A Daily Express article which suggested that burqa sales are on the rise in Blackburn contains some basic errors.
The headline “Burka sales BOOM” can serve to reinforce the imagery of religiosity and violence. Imagery that has featured in counter-jihad circles since 2006.
The Other Islamic Bomb => pic.twitter.com/RlcqQwal2i
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Describing a ‘sales boom’ is a journalistic cliche and not instrincially offensive. In this context, however, it lacks sensitivity.
The central claim of the article weakens under scrutiny. Paul Baldwin, the Express journalist, only interviewed a single store owner. And Baldwin acknowledges that ‘exact figures are hard to establish because many burkas are sold door-to-door’.
Nadeem Siddiqui has seen a rise in sales. His Hijab Centre in Blackburn went from selling ‘one or two burkas a month’ to ‘one or two in a week’. It’s a rise but it hardly meets the inflated claims of the headline.
The Express also carried out a ‘snap survey’ in the town and ‘found around 30 per cent of muslim women completely covered their faces’. That figure sounds daunting when the journalist had just informed readers that Muslims make up 11 per cent of the local population.
It turns out that the journalist spoke to just twenty women who wear the niqab or burqa. And given their campaign to publicly ban this veil is it any wonder they declined to be named or photographed?Nor is the campaign anything new.
The Express ran a front page in favour of a ban on October 21, 2006. It also claimed in 2006 that “An astounding 97% of Daily Express readers agreed a ban would help to safeguard racial harmony.” Much of the 2006 debate was influenced by former Labour MP Jack Straw’s public opposition to the face veil. Straw reaffirmed his position to the Express a decade later.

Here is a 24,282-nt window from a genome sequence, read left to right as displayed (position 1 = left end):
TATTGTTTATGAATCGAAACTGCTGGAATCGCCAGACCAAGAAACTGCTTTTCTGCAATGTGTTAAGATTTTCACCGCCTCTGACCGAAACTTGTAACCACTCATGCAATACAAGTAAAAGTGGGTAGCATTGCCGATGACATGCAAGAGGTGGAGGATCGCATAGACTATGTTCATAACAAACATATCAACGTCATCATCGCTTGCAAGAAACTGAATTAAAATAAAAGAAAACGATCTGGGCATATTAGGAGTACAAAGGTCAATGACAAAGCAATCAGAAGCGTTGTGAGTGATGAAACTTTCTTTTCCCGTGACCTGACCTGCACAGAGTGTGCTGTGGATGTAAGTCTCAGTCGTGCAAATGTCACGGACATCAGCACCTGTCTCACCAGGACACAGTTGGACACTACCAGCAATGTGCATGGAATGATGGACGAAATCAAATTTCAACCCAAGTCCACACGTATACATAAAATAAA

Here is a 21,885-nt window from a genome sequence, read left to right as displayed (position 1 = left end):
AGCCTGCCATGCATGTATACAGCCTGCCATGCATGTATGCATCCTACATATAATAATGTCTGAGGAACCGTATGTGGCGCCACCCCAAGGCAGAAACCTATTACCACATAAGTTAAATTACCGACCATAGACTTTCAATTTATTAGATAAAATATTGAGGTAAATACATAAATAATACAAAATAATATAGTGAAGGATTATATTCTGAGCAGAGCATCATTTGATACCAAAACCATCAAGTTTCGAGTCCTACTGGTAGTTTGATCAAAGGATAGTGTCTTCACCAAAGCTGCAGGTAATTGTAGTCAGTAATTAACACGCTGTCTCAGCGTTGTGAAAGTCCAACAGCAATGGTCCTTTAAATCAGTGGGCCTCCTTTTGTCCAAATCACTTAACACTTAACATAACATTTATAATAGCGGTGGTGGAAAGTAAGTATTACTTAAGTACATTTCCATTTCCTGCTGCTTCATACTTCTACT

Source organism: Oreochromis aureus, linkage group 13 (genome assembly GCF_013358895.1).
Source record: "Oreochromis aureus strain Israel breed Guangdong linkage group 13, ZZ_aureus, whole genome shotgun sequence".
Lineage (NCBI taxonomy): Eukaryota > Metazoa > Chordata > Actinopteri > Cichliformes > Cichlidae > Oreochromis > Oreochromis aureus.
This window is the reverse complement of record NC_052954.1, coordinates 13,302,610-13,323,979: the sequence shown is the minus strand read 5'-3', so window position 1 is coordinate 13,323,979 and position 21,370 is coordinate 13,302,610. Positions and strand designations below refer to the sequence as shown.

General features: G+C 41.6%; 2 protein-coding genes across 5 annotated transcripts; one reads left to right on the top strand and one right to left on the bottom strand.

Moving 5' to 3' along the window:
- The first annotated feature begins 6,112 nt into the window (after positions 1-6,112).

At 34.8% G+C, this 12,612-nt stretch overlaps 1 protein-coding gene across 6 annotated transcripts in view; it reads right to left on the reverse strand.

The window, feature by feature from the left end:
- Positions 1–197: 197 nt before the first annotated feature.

Ukip deputy leader Paul Nuttall MEP has also called for a ban in a party where members deploy Islamophobic rhetoric when politically expedient.
Debates on the burqa are nothing new and have stretched as far as Australia. Some European countries have issued public bans despite a minority of women wearing face veils. Cameroon and Chad issued bans following acts of domestic terrorism.
The article claims that the popularity of the niqab and burqa grows in other northern towns and London. In the absence of evidence, however, comes insinuation.
Some individuals direct their anxieties and rage towards Islam and Muslims at individuals they perceive as Muslim. Some white converts experience religious slurs dressed in the language of race. Racialisation means that non-white Muslims, especially Sikhs, face violence and racist abuse.
A decision to wear (or remove) Islamic veils clothing is more nuanced. In one example, a London youth worker started wearing the hijab after suffering Islamophobic abuse. This trend, some argue, continued in a post-9/11 climate. A point raised by Nadeem Siddiqui, who runs the Hijab Centre in Blackburn.
Others removed their headscarf or hid it after experiencing abuse. Violence and verbal abuse against Muslim women who wear Islamic veils continues to cause concern. Comments posted below the Express article or in far-right channels contain many dehumanising slurs.
These views overlook the varieties and experiences of the religious life. And ignores the fact that some just pick and choose the verses that speaks to their own cultural specificities.
The popularity of the Express’s campaign reflects how anxieties and prejudices towards Islam and Muslim evolve and grow. And how misleading stories appeal to the echo-chambers of those prepared to believe the worst about Muslims in Britain.